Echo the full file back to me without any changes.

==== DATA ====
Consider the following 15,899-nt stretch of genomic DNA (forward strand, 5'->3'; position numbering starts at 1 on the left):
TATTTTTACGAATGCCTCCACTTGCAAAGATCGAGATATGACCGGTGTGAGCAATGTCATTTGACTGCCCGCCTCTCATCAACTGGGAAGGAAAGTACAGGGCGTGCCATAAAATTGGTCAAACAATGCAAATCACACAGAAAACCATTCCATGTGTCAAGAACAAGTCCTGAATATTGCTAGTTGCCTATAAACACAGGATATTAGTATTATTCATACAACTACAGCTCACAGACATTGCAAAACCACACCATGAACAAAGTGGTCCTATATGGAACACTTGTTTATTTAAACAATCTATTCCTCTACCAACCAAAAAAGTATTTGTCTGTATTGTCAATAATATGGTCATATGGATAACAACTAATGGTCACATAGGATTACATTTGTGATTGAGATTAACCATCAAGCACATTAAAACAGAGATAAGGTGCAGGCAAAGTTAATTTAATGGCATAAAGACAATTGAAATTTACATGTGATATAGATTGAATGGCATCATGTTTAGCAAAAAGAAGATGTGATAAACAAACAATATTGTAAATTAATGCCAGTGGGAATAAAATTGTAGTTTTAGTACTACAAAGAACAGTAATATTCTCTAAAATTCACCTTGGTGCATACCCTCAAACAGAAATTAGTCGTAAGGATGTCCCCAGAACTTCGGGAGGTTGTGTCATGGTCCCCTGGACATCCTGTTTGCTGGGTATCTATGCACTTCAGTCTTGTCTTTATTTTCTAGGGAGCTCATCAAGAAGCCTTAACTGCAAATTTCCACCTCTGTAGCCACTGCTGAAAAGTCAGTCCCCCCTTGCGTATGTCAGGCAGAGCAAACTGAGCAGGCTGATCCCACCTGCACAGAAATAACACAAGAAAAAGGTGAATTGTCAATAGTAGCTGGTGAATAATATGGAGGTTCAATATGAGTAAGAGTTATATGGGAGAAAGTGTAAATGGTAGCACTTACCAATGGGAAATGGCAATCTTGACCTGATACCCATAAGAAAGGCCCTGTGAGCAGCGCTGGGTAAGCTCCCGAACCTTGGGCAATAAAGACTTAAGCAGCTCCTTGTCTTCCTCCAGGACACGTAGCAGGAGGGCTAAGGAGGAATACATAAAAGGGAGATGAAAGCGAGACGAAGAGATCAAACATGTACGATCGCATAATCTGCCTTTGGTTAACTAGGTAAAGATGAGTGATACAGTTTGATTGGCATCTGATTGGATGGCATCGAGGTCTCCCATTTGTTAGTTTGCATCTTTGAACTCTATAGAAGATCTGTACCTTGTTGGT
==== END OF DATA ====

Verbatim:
Consider the following 15,899-nt stretch of genomic DNA (forward strand, 5'->3'; position numbering starts at 1 on the left):
TATTTTTACGAATGCCTCCACTTGCAAAGATCGAGATATGACCGGTGTGAGCAATGTCATTTGACTGCCCGCCTCTCATCAACTGGGAAGGAAAGTACAGGGCGTGCCATAAAATTGGTCAAACAATGCAAATCACACAGAAAACCATTCCATGTGTCAAGAACAAGTCCTGAATATTGCTAGTTGCCTATAAACACAGGATATTAGTATTATTCATACAACTACAGCTCACAGACATTGCAAAACCACACCATGAACAAAGTGGTCCTATATGGAACACTTGTTTATTTAAACAATCTATTCCTCTACCAACCAAAAAAGTATTTGTCTGTATTGTCAATAATATGGTCATATGGATAACAACTAATGGTCACATAGGATTACATTTGTGATTGAGATTAACCATCAAGCACATTAAAACAGAGATAAGGTGCAGGCAAAGTTAATTTAATGGCATAAAGACAATTGAAATTTACATGTGATATAGATTGAATGGCATCATGTTTAGCAAAAAGAAGATGTGATAAACAAACAATATTGTAAATTAATGCCAGTGGGAATAAAATTGTAGTTTTAGTACTACAAAGAACAGTAATATTCTCTAAAATTCACCTTGGTGCATACCCTCAAACAGAAATTAGTCGTAAGGATGTCCCCAGAACTTCGGGAGGTTGTGTCATGGTCCCCTGGACATCCTGTTTGCTGGGTATCTATGCACTTCAGTCTTGTCTTTATTTTCTAGGGAGCTCATCAAGAAGCCTTAACTGCAAATTTCCACCTCTGTAGCCACTGCTGAAAAGTCAGTCCCCCCTTGCGTATGTCAGGCAGAGCAAACTGAGCAGGCTGATCCCACCTGCACAGAAATAACACAAGAAAAAGGTGAATTGTCAATAGTAGCTGGTGAATAATATGGAGGTTCAATATGAGTAAGAGTTATATGGGAGAAAGTGTAAATGGTAGCACTTACCAATGGGAAATGGCAATCTTGACCTGATACCCATAAGAAAGGCCCTGTGAGCAGCGCTGGGTAAGCTCCCGAACCTTGGGCAATAAAGACTTAAGCAGCTCCTTGTCTTCCTCCAGGACACGTAGCAGGAGGGCTAAGGAGGAATACATAAAAGGGAGATGAAAGCGAGACGAAGAGATCAAACATGTACGATCGCATAATCTGCCTTTGGTTAACTAGGTAAAGATGAGTGATACAGTTTGATTGGCATCTGATTGGATGGCATCGAGGTCTCCCATTTGTTAGTTTGCATCTTTGAACTCTATAGAAGATCTGTACCTTGTTGGT